Of course I'm liberal, I believe in liberty.

Wednesday, March 16, 2005

City Superviser Blog Vs Newspaper

San Francisco Supervisor Chris Daly and the SF Chronicle have a long running feud, so Daly starts his own blog to reach the public directly. Great! But he's using taxpayer supplied equipment to do it. Is that a problem? Legally it is only a problem if he uses the blog for political campaigning, not public communication. But laws like this tend to show how stupid laws can sometimes be. Seriously, what can a politician do that isn't for political gain, that isn't campaign related in one sense or another? Legally, it would make much more sense if our representatives were simply given a small budget for communication and that was that. Don't worry if it is political self promotion or not, at some level it will be anyway. Again, laws that try to micromanage just don't work very well.

This reminds me of the injured reserved (IR) list in the NBA. Teams are only allowed to have 12 active players, but up to three injured additional players may be on the IR list. So what happens? Every team has a few extra players that have "back spasms" or some other such injury that always miraculously cures just when another player is taken off the roster to place on the IR. In other words, every team cheats and everyone knows every team cheats. Just drop the dang injury requirement and have a reserved list!

Anyway, back to the issue at hand, here is what the Chronicle says about Daly's blog:
Daly is the first of the city's elected officials to create a blog, short for Web log, and do it on the government's dime by using San Francisco's official Web site -- a move that's caused City Attorney Dennis Herrera's office to start drafting a list of dos and don'ts.
The supervisor joins the likes of Oakland Mayor Jerry Brown, who launched a blog in February, and East Bay Assemblywoman Loni Hancock, who in October became the first state legislator in California to start a Web log.

In both their cases, their blogs are not part of a government Web site.

Ethical and Internet experts say Daly will have to walk a fine line with his new online journal.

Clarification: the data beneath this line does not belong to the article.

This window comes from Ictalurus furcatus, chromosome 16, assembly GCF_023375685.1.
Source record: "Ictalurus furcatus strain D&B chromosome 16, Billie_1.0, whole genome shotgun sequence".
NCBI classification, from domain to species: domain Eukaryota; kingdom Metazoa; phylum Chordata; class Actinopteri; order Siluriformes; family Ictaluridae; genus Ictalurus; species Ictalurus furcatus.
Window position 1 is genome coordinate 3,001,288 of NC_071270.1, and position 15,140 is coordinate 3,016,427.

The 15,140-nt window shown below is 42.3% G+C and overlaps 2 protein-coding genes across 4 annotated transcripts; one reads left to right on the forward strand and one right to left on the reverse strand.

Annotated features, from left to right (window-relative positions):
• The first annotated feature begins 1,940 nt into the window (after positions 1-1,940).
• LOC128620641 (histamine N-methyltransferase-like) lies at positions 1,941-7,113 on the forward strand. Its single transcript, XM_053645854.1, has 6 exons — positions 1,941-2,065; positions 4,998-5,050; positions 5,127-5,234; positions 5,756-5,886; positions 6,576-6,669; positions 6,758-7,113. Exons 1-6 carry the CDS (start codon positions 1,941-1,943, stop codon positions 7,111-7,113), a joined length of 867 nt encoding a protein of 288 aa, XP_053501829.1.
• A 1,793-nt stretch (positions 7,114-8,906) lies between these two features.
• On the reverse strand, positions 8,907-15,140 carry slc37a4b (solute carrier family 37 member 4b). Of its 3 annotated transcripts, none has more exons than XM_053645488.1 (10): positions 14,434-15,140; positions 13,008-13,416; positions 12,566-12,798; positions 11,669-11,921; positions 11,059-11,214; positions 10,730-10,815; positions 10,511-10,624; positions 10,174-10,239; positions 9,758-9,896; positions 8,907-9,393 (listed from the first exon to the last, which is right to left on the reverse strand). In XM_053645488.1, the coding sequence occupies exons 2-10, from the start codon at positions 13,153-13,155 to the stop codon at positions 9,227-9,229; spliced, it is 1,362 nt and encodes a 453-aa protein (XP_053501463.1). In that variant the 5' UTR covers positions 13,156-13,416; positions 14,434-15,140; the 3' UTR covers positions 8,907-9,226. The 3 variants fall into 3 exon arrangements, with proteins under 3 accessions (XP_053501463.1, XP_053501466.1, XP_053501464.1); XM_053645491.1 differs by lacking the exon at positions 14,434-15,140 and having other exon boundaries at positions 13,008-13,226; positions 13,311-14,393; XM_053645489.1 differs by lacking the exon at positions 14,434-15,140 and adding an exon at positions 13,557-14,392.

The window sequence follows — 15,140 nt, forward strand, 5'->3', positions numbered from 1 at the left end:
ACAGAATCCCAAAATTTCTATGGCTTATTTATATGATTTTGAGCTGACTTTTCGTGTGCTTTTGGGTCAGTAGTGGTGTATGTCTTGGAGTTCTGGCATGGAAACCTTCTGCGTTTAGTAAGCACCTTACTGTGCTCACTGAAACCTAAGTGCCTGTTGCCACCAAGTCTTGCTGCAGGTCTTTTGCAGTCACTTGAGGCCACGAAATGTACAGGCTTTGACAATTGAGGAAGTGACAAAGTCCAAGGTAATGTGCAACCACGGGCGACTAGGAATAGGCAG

"Anybody who does this has to be careful not to cross into campaign territory," said John St. Croix, who took over as executive director of the Ethics Commission about six months ago.
And here is what Daly says in response:
But today the Chronicle did weigh in under the headline "Public picks up tab for Daly blog - District 6 supervisor first official to keep diary on city's dime" (they have since softened the headline online). Talk about obscuring the issue. In order to avoid discussing policy issues that I have raised or even covering the enhanced content of this site, the Chronicle has decided to attack me yet again (yawn), implying that I am misusing public funds. Without making specific allegations, Ilene Lelchuk writes about the possible legal issues of government web sites. "Questions remain then about whether the city can be held liable for postings on the blog or for any links listed on Daly's Web site that take visitors to noncity Web sites." Ilene, do you mean, for example, my links to your venerable publication?

City Attorney spokesperson, Matt Dorsey, tells me that the Chronicle had inquired to their office about any wrongdoing but that there was none.
If I were Daly, I'd move the blog to a private site just to avoid any potential legal issues. It's not like it's hard -- I don't pay for my site!

(Via Wizbang!)